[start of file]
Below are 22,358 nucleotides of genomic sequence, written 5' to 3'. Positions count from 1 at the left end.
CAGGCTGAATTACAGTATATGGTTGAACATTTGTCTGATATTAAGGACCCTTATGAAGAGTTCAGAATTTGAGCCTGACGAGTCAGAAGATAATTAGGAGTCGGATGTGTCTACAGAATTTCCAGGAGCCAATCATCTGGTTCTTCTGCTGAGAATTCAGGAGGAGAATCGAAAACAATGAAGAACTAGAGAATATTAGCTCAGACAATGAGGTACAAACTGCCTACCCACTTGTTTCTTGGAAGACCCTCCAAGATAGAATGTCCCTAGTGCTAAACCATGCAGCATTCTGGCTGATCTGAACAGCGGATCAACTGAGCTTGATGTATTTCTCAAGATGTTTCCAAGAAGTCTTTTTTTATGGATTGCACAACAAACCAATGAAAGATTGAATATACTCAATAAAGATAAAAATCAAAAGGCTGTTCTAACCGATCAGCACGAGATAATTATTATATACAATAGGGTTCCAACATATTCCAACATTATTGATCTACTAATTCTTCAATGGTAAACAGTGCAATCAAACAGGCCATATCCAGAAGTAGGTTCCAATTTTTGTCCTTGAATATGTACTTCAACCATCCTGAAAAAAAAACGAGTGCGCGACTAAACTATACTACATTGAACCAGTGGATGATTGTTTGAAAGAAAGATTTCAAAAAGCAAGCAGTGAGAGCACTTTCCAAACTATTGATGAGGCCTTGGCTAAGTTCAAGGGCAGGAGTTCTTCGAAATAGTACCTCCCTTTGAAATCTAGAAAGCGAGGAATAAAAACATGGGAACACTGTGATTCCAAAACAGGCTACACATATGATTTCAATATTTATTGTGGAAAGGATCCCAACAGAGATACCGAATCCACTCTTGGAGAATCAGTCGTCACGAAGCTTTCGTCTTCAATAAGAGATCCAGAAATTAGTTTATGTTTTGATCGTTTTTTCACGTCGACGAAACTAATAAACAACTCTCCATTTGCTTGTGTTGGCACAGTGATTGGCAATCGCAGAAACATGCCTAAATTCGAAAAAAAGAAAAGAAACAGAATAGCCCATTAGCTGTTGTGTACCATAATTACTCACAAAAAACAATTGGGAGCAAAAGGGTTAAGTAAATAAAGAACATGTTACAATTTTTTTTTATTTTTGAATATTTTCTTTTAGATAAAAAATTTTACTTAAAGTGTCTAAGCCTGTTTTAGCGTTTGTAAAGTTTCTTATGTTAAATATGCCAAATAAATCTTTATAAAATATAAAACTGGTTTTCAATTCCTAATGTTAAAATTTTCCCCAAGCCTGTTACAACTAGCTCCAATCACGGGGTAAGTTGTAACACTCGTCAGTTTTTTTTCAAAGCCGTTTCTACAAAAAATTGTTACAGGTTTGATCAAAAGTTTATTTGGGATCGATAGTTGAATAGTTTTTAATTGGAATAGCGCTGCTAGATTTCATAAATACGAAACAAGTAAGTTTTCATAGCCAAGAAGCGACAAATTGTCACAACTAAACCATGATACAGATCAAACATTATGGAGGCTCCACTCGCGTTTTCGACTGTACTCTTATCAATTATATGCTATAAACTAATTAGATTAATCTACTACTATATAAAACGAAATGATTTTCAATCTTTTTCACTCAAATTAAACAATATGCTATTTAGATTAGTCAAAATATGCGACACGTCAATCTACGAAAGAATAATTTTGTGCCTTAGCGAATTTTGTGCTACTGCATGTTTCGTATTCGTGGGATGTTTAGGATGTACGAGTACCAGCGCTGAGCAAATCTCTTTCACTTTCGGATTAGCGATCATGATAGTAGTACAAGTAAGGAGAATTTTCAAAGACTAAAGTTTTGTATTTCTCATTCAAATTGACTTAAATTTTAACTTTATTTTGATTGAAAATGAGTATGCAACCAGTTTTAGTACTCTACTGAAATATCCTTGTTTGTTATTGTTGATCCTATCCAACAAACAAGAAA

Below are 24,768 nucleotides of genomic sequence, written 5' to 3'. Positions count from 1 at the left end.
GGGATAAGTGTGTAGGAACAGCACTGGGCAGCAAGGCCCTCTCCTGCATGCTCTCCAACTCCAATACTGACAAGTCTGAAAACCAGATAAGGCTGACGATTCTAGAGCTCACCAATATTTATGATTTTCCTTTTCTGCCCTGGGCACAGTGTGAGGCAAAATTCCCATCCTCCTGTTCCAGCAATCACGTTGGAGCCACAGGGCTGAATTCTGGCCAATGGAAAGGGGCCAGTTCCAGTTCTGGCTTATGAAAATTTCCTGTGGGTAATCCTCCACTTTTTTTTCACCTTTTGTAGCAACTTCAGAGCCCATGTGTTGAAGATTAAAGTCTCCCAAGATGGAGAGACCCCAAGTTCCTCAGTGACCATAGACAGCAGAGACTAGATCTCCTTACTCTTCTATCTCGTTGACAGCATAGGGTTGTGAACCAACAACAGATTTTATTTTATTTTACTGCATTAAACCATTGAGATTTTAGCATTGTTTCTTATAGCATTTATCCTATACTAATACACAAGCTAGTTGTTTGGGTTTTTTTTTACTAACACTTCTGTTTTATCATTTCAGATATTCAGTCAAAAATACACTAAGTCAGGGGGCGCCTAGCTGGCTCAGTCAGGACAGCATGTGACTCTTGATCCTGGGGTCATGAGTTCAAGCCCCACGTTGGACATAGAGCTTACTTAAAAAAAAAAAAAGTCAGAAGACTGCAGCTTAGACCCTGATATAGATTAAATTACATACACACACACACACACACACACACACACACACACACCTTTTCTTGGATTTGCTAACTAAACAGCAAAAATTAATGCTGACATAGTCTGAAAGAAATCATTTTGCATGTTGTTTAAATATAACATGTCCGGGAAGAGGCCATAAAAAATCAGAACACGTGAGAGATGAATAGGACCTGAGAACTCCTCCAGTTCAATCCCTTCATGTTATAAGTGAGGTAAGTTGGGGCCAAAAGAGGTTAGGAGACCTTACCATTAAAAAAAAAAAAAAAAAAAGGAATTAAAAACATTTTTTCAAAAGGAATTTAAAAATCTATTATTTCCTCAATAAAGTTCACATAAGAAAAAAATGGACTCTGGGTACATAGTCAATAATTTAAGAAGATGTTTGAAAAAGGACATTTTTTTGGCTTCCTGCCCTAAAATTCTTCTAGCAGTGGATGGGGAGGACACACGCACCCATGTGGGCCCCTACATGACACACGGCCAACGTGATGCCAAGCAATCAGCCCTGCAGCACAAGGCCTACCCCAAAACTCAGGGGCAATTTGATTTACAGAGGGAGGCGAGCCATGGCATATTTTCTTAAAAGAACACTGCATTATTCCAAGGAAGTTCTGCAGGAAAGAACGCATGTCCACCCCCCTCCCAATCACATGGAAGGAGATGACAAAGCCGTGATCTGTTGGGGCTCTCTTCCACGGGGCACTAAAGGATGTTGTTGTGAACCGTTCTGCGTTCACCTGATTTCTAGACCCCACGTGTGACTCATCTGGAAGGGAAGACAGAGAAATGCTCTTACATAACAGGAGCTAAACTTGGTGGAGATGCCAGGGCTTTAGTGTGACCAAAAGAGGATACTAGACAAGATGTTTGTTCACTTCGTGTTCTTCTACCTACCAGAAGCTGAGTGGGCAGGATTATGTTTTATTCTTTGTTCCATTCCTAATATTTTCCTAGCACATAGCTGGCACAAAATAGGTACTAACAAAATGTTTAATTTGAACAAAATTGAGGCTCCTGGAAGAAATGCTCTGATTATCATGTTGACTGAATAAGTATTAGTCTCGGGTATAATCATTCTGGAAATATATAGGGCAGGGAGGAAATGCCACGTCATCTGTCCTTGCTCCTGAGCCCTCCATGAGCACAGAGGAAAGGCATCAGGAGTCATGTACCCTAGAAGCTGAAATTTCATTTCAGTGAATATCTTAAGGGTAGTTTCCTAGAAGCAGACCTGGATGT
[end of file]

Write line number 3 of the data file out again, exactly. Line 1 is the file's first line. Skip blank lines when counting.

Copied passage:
Below are 24,768 nucleotides of genomic sequence, written 5' to 3'. Positions count from 1 at the left end.